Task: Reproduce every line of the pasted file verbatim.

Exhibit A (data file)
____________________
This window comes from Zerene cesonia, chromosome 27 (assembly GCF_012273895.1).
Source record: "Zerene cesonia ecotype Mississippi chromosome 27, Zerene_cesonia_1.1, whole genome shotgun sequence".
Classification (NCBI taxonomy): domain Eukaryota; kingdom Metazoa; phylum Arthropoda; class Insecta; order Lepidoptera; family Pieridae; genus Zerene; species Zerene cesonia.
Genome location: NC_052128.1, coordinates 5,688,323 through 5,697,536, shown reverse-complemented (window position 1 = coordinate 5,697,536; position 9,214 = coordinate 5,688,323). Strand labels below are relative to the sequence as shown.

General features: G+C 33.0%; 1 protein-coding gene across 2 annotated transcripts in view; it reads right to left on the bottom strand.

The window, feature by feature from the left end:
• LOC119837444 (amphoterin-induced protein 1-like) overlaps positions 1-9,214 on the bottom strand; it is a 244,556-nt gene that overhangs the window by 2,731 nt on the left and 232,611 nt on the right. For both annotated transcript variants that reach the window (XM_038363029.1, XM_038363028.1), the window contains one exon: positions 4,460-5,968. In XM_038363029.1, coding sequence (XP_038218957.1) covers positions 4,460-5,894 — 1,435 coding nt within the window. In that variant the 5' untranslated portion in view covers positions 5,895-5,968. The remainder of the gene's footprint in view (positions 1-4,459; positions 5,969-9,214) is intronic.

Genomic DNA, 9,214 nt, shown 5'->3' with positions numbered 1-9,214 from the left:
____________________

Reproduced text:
This window comes from Zerene cesonia, chromosome 27 (assembly GCF_012273895.1).
Source record: "Zerene cesonia ecotype Mississippi chromosome 27, Zerene_cesonia_1.1, whole genome shotgun sequence".
Classification (NCBI taxonomy): domain Eukaryota; kingdom Metazoa; phylum Arthropoda; class Insecta; order Lepidoptera; family Pieridae; genus Zerene; species Zerene cesonia.
Genome location: NC_052128.1, coordinates 5,688,323 through 5,697,536, shown reverse-complemented (window position 1 = coordinate 5,697,536; position 9,214 = coordinate 5,688,323). Strand labels below are relative to the sequence as shown.

General features: G+C 33.0%; 1 protein-coding gene across 2 annotated transcripts in view; it reads right to left on the bottom strand.

The window, feature by feature from the left end:
• LOC119837444 (amphoterin-induced protein 1-like) overlaps positions 1-9,214 on the bottom strand; it is a 244,556-nt gene that overhangs the window by 2,731 nt on the left and 232,611 nt on the right. For both annotated transcript variants that reach the window (XM_038363029.1, XM_038363028.1), the window contains one exon: positions 4,460-5,968. In XM_038363029.1, coding sequence (XP_038218957.1) covers positions 4,460-5,894 — 1,435 coding nt within the window. In that variant the 5' untranslated portion in view covers positions 5,895-5,968. The remainder of the gene's footprint in view (positions 1-4,459; positions 5,969-9,214) is intronic.

Genomic DNA, 9,214 nt, shown 5'->3' with positions numbered 1-9,214 from the left: